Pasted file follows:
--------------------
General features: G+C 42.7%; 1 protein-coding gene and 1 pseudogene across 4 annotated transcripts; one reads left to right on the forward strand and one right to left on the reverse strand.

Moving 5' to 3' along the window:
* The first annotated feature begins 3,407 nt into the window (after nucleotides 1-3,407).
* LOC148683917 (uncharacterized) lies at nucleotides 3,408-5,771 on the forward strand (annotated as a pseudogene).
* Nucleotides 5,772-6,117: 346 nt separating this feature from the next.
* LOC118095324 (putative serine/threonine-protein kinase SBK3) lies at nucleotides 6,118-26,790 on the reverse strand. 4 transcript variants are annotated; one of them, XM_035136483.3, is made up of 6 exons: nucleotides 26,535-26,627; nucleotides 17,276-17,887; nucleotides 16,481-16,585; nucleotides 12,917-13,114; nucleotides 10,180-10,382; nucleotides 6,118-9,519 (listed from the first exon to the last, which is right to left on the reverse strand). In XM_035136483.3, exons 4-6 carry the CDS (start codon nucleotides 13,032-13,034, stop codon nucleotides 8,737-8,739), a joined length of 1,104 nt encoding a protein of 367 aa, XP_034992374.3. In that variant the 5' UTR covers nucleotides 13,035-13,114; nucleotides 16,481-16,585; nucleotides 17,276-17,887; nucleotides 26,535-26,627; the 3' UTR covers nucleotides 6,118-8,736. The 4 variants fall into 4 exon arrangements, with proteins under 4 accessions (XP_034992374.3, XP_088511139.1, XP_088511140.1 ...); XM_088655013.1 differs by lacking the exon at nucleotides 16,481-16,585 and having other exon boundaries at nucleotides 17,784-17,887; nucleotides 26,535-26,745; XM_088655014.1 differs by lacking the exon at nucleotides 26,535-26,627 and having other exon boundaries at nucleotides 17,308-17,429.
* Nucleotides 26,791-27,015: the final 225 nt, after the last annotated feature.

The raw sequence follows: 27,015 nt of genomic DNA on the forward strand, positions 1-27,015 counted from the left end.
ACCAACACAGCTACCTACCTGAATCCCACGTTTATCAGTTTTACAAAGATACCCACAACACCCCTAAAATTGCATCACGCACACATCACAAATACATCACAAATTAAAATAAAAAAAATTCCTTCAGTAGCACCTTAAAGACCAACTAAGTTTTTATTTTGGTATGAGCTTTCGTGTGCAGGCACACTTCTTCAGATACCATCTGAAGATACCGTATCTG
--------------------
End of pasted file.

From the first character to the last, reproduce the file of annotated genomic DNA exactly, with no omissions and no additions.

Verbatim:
General features: G+C 42.7%; 1 protein-coding gene and 1 pseudogene across 4 annotated transcripts; one reads left to right on the forward strand and one right to left on the reverse strand.

Moving 5' to 3' along the window:
* The first annotated feature begins 3,407 nt into the window (after nucleotides 1-3,407).
* LOC148683917 (uncharacterized) lies at nucleotides 3,408-5,771 on the forward strand (annotated as a pseudogene).
* Nucleotides 5,772-6,117: 346 nt separating this feature from the next.
* LOC118095324 (putative serine/threonine-protein kinase SBK3) lies at nucleotides 6,118-26,790 on the reverse strand. 4 transcript variants are annotated; one of them, XM_035136483.3, is made up of 6 exons: nucleotides 26,535-26,627; nucleotides 17,276-17,887; nucleotides 16,481-16,585; nucleotides 12,917-13,114; nucleotides 10,180-10,382; nucleotides 6,118-9,519 (listed from the first exon to the last, which is right to left on the reverse strand). In XM_035136483.3, exons 4-6 carry the CDS (start codon nucleotides 13,032-13,034, stop codon nucleotides 8,737-8,739), a joined length of 1,104 nt encoding a protein of 367 aa, XP_034992374.3. In that variant the 5' UTR covers nucleotides 13,035-13,114; nucleotides 16,481-16,585; nucleotides 17,276-17,887; nucleotides 26,535-26,627; the 3' UTR covers nucleotides 6,118-8,736. The 4 variants fall into 4 exon arrangements, with proteins under 4 accessions (XP_034992374.3, XP_088511139.1, XP_088511140.1 ...); XM_088655013.1 differs by lacking the exon at nucleotides 16,481-16,585 and having other exon boundaries at nucleotides 17,784-17,887; nucleotides 26,535-26,745; XM_088655014.1 differs by lacking the exon at nucleotides 26,535-26,627 and having other exon boundaries at nucleotides 17,308-17,429.
* Nucleotides 26,791-27,015: the final 225 nt, after the last annotated feature.

The raw sequence follows: 27,015 nt of genomic DNA on the forward strand, positions 1-27,015 counted from the left end.
ACCAACACAGCTACCTACCTGAATCCCACGTTTATCAGTTTTACAAAGATACCCACAACACCCCTAAAATTGCATCACGCACACATCACAAATACATCACAAATTAAAATAAAAAAAATTCCTTCAGTAGCACCTTAAAGACCAACTAAGTTTTTATTTTGGTATGAGCTTTCGTGTGCAGGCACACTTCTTCAGATACCATCTGAAGATACCGTATCTG